My Sulong Experience

I had many readings in Economics class in university but one of those that stuck out (or that I remember, a good four years later) was about Nobel laureate and economist Amartya Sen. He said that poverty was not just a material problem. Poverty also entailed the lack of freedom of choice and opportunities. It was a condition that wasn’t conducive to human dignity because it deprived people of a healthy, secure life which they didn’t have the power to shape.

Sen would have been proud if he had heard about SULONG: A Call To Development, the second session of the PANAYAM lecture series organized by the World Youth Alliance (WYA) Asia Pacific. SULONG, which was fittingly held in a university campus last March 4, 2006, was designed to engage the youth in discussions that would deepen their knowledge about important, global development issues confronting humans today.

I was attracted to the discussion because I had always felt that the biggest issues in the world today are all economically driven. How does the human dimension figure in those statistics and financial reports? After all, material development is but just one factor in human welfare. I, along with the other participants, were eager to discuss that.

WYA’s Ms. Erika Tatad  discussed the topic of  HIV/AIDs, its origins, and how countries in Africa and Asia are dealing with the loss of lives and its prevention. Participants noted with interest how countries with the lowest epidemic rates were those that did not solely depend on contraception alone but also the human value system for principles (such as fidelity to one partner). Mr. Jaime Antonio, Jr., from the United Nations Development Program (UNDP), presented the 8 millennium development goals, which aim to halt HIV/AIDs and wipe out poverty by 2015. We were oriented with the several initiatives taken by the UNDP to work with local governments to accomplish these goals. More importantly, it also gave us ideas of our own. Mr. Dylan Wilk of Gawad Kalinga (GK) gave a motivating talk about the Filipino concept of bayanihan and how it applied to GK’s work of working with the poor to build their houses and transform their lives in the process.  “You’ve made me proud to be Filipino again,” said one participant, after committing to volunteer with the GK.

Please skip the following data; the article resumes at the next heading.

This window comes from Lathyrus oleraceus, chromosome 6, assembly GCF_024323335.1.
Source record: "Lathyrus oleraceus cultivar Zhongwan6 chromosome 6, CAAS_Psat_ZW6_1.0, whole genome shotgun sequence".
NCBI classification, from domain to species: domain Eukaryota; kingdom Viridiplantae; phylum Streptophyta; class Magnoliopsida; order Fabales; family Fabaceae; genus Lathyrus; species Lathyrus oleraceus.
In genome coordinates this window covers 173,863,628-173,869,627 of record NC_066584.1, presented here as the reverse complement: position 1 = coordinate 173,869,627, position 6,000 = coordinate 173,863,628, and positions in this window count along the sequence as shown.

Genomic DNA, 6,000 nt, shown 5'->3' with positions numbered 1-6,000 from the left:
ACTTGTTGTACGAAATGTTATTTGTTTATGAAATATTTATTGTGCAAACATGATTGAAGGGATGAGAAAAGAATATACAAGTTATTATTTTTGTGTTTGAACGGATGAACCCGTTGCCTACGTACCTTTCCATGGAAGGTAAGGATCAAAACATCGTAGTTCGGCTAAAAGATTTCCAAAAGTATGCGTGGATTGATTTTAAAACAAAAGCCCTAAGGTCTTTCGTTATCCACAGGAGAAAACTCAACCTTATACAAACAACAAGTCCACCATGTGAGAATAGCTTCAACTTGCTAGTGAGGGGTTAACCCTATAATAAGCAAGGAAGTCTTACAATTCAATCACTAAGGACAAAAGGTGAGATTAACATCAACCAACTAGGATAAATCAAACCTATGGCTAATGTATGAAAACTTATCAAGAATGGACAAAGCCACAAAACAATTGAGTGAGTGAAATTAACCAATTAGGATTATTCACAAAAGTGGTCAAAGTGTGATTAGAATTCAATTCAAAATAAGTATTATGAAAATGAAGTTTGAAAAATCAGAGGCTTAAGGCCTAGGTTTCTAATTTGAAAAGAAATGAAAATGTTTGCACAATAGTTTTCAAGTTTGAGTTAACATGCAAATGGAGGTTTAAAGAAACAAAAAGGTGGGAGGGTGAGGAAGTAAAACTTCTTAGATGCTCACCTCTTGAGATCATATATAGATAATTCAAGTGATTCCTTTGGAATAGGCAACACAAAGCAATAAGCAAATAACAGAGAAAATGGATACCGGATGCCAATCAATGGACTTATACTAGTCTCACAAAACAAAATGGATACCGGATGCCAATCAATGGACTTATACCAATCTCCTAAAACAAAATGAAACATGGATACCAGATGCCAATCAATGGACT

As a participant, I realized that the human dimension was indeed at the core of the world’s biggest issues. I doubt the UNDP, GK, and WYA would have been this successful, so far, if they see problems as statistics and not as human beings.

Anne Elicano is a member of the WYA in the Asia Pacific region. She is a program officer of the Young Liberals and Democrats of Asia (YLDA).